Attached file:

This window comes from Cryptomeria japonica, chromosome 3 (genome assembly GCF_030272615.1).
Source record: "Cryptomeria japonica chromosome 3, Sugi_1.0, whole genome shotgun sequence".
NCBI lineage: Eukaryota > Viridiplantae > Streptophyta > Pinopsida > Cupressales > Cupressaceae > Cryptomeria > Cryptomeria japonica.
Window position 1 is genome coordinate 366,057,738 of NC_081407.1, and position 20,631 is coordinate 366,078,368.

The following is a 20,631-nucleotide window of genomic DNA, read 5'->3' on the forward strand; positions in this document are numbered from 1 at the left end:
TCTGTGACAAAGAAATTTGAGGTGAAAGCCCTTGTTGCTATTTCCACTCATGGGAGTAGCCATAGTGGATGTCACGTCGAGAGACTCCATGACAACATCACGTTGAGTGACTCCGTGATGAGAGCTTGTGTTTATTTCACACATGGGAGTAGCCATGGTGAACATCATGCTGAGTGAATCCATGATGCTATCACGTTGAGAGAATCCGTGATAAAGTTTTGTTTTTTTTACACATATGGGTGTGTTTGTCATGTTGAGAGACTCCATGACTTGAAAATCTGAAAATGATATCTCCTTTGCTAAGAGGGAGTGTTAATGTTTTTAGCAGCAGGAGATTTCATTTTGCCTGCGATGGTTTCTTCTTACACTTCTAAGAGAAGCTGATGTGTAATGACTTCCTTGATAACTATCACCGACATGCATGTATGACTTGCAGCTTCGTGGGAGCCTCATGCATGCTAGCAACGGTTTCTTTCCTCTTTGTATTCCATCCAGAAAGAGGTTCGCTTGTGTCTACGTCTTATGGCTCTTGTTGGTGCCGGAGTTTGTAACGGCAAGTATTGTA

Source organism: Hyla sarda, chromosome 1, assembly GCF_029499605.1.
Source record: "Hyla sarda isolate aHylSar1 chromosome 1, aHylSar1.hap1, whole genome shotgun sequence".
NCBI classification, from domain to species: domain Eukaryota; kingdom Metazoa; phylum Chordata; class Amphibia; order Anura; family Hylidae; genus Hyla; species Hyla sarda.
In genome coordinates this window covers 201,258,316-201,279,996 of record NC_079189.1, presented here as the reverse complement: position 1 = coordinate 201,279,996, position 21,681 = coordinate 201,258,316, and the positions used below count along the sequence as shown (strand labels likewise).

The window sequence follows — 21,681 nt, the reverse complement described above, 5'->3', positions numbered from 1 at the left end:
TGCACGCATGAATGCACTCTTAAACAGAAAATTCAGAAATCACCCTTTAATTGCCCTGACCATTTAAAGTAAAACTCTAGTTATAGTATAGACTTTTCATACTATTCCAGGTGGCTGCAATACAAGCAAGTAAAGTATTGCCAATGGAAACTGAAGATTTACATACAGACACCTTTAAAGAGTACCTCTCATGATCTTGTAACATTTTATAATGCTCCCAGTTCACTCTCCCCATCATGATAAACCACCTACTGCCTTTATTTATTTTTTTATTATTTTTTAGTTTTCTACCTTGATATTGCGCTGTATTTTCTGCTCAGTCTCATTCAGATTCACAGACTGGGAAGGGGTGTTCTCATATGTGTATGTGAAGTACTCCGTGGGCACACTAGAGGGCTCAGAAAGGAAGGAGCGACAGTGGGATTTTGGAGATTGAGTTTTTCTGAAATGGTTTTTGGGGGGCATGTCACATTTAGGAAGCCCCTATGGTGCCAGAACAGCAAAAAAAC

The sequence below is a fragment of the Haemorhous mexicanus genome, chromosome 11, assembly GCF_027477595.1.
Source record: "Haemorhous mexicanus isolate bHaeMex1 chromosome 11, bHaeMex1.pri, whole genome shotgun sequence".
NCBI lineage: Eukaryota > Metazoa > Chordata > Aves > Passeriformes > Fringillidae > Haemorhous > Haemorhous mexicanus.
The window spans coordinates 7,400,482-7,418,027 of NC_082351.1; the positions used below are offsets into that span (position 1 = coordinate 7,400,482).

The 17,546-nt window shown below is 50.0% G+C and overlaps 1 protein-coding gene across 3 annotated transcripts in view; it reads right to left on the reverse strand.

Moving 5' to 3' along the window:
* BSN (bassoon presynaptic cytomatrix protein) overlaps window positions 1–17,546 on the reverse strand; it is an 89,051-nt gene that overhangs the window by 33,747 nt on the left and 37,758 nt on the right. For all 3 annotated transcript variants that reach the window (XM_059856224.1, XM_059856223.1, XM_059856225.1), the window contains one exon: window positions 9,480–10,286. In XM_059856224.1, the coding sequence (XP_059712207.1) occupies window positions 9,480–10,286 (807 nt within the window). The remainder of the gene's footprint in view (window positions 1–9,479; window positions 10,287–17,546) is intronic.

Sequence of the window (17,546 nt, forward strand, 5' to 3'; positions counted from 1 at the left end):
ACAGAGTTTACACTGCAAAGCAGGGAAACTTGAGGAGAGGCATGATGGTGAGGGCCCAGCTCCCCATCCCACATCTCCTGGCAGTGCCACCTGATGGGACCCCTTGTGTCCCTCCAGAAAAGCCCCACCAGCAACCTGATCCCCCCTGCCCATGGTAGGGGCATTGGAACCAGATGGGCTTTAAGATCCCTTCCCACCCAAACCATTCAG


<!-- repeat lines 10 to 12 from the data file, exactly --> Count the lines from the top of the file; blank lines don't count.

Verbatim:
In genome coordinates this window covers 201,258,316-201,279,996 of record NC_079189.1, presented here as the reverse complement: position 1 = coordinate 201,279,996, position 21,681 = coordinate 201,258,316, and the positions used below count along the sequence as shown (strand labels likewise).

The window sequence follows — 21,681 nt, the reverse complement described above, 5'->3', positions numbered from 1 at the left end:
TGCACGCATGAATGCACTCTTAAACAGAAAATTCAGAAATCACCCTTTAATTGCCCTGACCATTTAAAGTAAAACTCTAGTTATAGTATAGACTTTTCATACTATTCCAGGTGGCTGCAATACAAGCAAGTAAAGTATTGCCAATGGAAACTGAAGATTTACATACAGACACCTTTAAAGAGTACCTCTCATGATCTTGTAACATTTTATAATGCTCCCAGTTCACTCTCCCCATCATGATAAACCACCTACTGCCTTTATTTATTTTTTTATTATTTTTTAGTTTTCTACCTTGATATTGCGCTGTATTTTCTGCTCAGTCTCATTCAGATTCACAGACTGGGAAGGGGTGTTCTCATATGTGTATGTGAAGTACTCCGTGGGCACACTAGAGGGCTCAGAAAGGAAGGAGCGACAGTGGGATTTTGGAGATTGAGTTTTTCTGAAATGGTTTTTGGGGGGCATGTCACATTTAGGAAGCCCCTATGGTGCCAGAACAGCAAAAAAAC